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No war on Ukraine: Ukrainians must decide their fate

The inter-imperialist conflicts we see between NATO and Russia (or the US and China, as well as many smaller conflicts) are ultimately rooted in national economic competition, which itself is an outgrowth of the competition inherent to capitalism. To finally wipe out the drive to war means ending capitalism altogether. But that is no excuse for an abstract position that the only thing we can do now is call for revolution, as some on the far left are doing. War enflames national divisions and is most damaging to working people. It needs to be resisted and ended immediately. It is the end of wars, especially when opposed from below, that can open space for continued class conflict and the further struggle for socialism in Ukraine and beyond.

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Do Russians Want War?: Moscow on the First Day of the Invasion

Translated from the Russian original in Moskvichmag.ru. Editorial note: In the absence of meaningful sociological data, it is difficult to know what ordinary Russians think of their country’s war on Ukraine. (In pro-Kremlin media, of course, it is not a war but “a special operation,” “the defense of Donbas,” etc., and the accompanying imagery reflects […]

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A Russian Invasion of Ukraine Could Destabilize Russia’s Political Order

The U.S. and U.K. officials and media have long been warning against the “imminent” Russian invasion of Ukraine. Whatever the prospects of such an invasion are, it also raises an important question about the character of the Russian political regime and how the invasion may change it.

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In Search of Afghanistan: An Interview with Ali Abdi

To offer our readers an inside look at contemporary Afghanistan, we have conducted an interview with Ali Abdi, a researcher who has been living there since 2015 and working with a queer community in Kabul. The Taliban’s speedy takeover of Kabul last week surprised many political observers. Yet, this is exactly what many in Afghanistan […]

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War at Home, War in the World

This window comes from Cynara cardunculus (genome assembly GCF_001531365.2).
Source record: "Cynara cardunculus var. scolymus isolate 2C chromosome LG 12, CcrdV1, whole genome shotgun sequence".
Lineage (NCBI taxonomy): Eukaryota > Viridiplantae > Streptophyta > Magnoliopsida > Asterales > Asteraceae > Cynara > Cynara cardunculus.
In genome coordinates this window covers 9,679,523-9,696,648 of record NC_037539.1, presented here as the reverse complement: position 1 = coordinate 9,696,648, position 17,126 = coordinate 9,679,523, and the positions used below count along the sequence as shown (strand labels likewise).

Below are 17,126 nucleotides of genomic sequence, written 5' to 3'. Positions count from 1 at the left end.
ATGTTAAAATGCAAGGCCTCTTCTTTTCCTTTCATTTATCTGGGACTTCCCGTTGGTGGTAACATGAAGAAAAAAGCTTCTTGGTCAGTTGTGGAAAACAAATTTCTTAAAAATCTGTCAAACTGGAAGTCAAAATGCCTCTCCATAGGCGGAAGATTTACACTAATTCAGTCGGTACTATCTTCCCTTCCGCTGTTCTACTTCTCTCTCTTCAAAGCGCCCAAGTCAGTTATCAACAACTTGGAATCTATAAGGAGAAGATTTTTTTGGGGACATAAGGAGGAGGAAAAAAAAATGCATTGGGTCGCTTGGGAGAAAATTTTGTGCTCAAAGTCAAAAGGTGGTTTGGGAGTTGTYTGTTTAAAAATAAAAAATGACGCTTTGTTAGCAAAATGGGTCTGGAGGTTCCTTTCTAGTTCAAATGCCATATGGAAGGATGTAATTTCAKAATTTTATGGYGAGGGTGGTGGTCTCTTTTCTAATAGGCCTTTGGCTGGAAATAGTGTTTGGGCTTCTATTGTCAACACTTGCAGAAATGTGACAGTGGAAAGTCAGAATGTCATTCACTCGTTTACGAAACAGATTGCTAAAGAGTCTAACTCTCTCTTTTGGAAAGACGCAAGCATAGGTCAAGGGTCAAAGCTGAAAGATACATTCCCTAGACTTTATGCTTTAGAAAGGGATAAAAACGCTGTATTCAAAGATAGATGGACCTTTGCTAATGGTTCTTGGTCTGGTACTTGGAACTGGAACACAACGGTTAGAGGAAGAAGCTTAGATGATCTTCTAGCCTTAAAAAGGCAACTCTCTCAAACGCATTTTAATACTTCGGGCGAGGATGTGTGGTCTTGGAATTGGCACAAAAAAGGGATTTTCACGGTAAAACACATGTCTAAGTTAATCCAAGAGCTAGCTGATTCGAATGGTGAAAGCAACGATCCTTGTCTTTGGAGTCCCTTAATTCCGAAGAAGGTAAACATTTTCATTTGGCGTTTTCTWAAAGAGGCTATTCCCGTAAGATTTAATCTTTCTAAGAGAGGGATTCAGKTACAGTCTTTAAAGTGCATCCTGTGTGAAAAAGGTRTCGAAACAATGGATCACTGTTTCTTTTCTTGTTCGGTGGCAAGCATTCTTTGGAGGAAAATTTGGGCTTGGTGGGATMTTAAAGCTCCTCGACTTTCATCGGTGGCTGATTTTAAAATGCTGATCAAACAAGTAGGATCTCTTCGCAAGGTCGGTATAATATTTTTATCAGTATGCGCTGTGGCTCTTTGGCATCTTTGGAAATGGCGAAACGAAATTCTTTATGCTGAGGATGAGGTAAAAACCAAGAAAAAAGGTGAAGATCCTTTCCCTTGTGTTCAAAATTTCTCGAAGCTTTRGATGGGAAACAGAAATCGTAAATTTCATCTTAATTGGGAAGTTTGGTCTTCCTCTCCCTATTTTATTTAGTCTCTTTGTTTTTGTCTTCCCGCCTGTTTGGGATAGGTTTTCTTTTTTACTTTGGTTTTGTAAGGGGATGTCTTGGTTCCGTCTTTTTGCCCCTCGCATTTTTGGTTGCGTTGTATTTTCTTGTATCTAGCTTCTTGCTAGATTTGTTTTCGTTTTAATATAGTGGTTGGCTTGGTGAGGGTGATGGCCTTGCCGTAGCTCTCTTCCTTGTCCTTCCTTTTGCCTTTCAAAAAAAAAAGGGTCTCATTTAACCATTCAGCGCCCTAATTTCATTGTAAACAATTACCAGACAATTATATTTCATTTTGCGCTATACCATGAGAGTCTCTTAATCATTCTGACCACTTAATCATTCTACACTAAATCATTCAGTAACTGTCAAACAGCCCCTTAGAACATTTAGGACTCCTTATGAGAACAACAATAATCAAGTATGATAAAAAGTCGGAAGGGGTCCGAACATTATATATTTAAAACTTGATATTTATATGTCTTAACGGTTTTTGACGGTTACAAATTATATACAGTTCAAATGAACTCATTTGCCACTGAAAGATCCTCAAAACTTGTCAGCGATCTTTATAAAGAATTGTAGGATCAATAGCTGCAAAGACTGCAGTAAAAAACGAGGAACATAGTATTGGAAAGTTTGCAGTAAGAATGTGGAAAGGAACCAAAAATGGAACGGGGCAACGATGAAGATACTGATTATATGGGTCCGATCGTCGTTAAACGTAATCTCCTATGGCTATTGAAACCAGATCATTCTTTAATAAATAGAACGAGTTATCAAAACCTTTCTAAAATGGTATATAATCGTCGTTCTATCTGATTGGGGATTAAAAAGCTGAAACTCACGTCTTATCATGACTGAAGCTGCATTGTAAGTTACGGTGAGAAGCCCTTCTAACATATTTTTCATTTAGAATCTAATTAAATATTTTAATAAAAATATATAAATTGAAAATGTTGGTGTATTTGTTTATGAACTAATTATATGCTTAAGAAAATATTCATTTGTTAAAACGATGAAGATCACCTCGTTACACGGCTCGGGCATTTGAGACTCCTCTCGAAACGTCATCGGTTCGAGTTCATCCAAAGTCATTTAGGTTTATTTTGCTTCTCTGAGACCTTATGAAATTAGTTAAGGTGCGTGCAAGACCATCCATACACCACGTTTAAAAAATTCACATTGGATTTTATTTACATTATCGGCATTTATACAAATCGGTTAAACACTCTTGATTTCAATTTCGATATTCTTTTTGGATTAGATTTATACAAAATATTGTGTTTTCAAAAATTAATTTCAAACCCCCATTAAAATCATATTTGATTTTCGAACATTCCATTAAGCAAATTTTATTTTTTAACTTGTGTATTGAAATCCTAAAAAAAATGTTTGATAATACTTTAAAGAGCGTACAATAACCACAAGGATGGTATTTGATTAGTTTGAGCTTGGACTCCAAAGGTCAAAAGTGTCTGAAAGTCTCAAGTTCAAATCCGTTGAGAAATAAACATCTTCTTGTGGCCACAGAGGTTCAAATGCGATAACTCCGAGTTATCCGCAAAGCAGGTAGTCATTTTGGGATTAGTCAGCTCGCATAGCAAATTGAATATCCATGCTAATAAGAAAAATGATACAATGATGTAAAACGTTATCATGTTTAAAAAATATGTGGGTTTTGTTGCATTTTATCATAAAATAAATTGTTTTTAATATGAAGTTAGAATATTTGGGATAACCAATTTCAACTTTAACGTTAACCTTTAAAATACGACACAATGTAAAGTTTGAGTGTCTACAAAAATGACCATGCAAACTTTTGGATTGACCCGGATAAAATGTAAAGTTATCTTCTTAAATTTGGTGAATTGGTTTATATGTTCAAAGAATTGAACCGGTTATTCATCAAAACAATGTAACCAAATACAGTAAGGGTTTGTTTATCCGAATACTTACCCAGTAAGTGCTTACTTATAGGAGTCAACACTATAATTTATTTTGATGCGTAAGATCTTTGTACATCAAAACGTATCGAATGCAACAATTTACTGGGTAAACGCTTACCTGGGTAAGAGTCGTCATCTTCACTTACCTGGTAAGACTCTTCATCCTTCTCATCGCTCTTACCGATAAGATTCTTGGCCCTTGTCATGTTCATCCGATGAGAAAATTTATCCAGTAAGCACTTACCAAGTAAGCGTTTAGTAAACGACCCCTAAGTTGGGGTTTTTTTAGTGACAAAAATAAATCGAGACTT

Refugees, Racism, and the Turkish Ideology Villagers in the Turkish province of Konya murdered a whole family of Kurdish farmers on Friday, July 30. It was a premeditated massacre that announced itself well ahead of time to anyone willing to notice. Neighbors in the farming village of Hasanköy in central Anatolia had assaulted the Dedeoğulları family of […]

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[PODCAST] Comparative Waterfronts: Glass, Steel, and Capital in Beirut and Belgrade

Beirut and Belgrade show off their emergence out of war by investing in massive construction projects on their waterfronts. But these modern projects are also sites of gentrification, erasure, and political contestation. Join Adriana and Miloš on their walks as they reflect on how capital from Arab Gulf countries is building new neighbourhoods of glass […]

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The crushing of Chechnya’s aspirations for independence: An interview with Tony Wood

The murder of French teacher Samuel Paty earlier this month by a young man of Chechen origin was the occasion for an Islamophobic and xenophobic campaign joined not only by the right but also by left-wing leader Jean-Luc Mélenchon. Mélenchon has since retracted his stigmatizing references to the “Chechen community,” but not his simplistic characterization […]

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Armenian leftists: We consciously choose peace

Note from the editors: Three weeks ago LeftEast published an anti-war statement of the Azerbaijani left. Now we are proud to publish the response of the anti-war Armenian leftists. In the meantime, the war has continued despite two ceasefires. The numbers of killed are hard to estimate, but are in the thousands by now, military […]

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Anti-war Statement of Azerbaijani Leftist Youth

The Nagorno-Karabakh conflict has been with us since 1988, ever since the largely ethnic Armenian population of this province of the Azerbaijan Soviet Socialist Republic demanded a union with Armenia. The ensuing war ended in 1994 with Nagorno-Karabakh and some neighboring Azerbaijani territories under Armenian control and nearly a million people as refugees. Ever since […]

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The road to the East. Ukrainian workers in Russia after 2014

As a 45-year-old woman scoops up another spoonful of cereal for the three year old child she has professionally taken care of during the past couple of years, she tells me: ‘I’m not a migrant, I’m a gastarbaiter [a derogatory word for a guest worker]. And so I’m underground (podpolnij).’. Ljuba first came to Russia […]